In a famous speech given in 1775, Patrick Henry spoke to the Virginia Convention and said “Give me Liberty, or Give Me Death!”.
That’s always been a favorite of mine, because my number one value in life is my independence. I value it even more than love. Every time I feel like I’m being controlled in any way I become infuriated.
Actually, that’s the entire reason you’re reading this post. This site is a piece of a life I designed for myself when I felt trapped and enslaved. Not enslaved in physical chains, but within a life that was no longer suited for me…Anyway…
Whether Hancock, Henry or the 227 firefighters who have died because of 9/11, being a Patriot requires courage.
3. Find reasons why you love your country
Luckily, if you’re born in this country you’re automatically American, because if we all had to write down the reasons why we SHOULD be American, most of us would fail.
Why do you love this country? Do you even know? Maybe you do, and if so, good for you, but if you struggle even after a few seconds to come up with a single reason, it’s time to put in some serious thought.
And no, “freedom” is not a good answer. You’ll have to do better than that.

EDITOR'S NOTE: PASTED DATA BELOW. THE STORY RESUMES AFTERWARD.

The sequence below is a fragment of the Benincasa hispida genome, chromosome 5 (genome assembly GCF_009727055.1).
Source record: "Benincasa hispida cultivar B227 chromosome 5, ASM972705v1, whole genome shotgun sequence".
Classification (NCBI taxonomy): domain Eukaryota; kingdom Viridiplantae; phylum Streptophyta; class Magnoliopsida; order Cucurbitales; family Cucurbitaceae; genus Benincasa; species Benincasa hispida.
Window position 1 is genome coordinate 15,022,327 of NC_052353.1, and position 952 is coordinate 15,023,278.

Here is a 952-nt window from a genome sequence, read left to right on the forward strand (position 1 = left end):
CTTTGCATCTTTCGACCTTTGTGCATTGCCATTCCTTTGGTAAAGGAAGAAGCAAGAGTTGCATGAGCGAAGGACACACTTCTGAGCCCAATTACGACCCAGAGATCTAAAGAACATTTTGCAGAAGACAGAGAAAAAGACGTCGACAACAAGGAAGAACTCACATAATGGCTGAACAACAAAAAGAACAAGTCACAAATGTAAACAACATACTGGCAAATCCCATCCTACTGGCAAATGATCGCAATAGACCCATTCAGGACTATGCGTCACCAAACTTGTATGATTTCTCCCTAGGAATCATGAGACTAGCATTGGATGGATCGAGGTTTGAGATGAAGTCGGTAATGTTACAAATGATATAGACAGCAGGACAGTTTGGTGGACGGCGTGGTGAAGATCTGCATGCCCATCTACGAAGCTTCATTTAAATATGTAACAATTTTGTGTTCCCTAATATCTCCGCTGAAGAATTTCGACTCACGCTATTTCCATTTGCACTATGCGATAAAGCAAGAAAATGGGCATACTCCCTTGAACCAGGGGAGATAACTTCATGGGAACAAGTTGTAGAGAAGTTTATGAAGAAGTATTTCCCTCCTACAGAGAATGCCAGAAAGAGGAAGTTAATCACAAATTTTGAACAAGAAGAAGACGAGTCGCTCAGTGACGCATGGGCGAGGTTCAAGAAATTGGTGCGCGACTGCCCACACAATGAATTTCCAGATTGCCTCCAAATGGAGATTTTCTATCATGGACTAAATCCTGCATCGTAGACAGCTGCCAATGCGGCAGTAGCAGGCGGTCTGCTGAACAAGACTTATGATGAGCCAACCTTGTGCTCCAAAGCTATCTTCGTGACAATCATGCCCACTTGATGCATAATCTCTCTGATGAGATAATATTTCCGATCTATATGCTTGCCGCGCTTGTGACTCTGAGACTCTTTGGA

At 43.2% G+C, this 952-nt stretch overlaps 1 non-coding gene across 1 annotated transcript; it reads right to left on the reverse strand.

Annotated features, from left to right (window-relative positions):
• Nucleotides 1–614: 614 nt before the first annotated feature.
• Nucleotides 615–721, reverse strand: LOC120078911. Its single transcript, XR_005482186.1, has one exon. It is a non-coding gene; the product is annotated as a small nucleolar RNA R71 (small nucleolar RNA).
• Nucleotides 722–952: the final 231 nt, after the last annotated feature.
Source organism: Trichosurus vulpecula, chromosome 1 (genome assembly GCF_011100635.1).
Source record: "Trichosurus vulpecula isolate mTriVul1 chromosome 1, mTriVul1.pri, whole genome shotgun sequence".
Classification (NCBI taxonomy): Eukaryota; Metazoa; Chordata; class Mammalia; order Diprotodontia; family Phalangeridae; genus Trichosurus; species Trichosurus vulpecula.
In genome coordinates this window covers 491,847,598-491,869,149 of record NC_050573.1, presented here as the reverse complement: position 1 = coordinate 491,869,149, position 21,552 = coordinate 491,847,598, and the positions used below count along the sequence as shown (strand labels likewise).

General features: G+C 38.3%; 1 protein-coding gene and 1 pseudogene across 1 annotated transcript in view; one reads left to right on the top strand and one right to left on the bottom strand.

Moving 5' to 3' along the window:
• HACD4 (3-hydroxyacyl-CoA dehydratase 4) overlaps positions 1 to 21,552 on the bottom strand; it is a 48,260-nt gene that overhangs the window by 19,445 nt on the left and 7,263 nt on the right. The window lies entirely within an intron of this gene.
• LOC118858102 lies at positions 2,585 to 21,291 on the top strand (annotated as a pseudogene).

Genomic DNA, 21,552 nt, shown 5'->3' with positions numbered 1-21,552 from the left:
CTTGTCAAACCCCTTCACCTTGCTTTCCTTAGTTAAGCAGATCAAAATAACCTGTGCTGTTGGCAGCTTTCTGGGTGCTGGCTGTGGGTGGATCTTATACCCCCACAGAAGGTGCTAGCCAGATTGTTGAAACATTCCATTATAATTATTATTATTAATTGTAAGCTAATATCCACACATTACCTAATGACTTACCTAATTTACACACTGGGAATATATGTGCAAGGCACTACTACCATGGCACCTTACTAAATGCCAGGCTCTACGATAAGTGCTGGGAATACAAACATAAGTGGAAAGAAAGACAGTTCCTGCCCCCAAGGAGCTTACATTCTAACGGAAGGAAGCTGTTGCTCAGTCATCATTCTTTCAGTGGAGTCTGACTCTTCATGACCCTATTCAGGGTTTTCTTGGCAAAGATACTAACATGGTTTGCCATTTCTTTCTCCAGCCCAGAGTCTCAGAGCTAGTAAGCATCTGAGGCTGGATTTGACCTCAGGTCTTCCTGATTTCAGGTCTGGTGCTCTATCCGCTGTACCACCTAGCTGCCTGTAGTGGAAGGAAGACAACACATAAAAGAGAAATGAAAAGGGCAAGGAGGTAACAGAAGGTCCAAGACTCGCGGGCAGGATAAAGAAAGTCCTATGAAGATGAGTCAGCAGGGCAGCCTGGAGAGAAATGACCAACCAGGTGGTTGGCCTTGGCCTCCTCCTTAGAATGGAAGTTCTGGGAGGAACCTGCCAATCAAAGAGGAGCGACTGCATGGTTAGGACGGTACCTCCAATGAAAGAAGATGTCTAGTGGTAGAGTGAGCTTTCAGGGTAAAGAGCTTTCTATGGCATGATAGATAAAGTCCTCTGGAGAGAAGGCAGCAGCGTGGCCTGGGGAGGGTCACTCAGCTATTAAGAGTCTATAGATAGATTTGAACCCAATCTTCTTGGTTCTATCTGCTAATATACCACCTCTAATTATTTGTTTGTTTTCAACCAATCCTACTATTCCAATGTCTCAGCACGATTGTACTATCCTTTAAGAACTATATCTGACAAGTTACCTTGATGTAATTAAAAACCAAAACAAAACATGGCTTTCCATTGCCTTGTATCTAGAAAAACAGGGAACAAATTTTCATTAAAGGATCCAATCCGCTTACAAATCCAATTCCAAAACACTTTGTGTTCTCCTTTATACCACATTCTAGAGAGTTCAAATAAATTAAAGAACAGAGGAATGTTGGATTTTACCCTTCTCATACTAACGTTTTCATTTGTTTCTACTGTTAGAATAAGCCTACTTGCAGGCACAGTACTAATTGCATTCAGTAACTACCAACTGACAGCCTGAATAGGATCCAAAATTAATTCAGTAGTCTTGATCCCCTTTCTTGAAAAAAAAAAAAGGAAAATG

I’m going to write down some of the reasons why I love this country and I’ll tell you how long it takes me just to show you what I mean.
The reason I love living in the U.S. is that it accommodates my ambition. First of all the progress this country sees is facilitated mostly by its military and it’s entrepreneurs.
I’ve always been on the entrepreneurial side, even though most of my family were in the military in some capacity. So my desire for endless progress and achievement is facilitated here.
I like the idea of living in a place where the ceiling is constantly shattered and not stagnant (theoretically).
The second reason I love this place is that the trade offs of living in a capitalist country based on a democracy are the best to deal with in my opinion.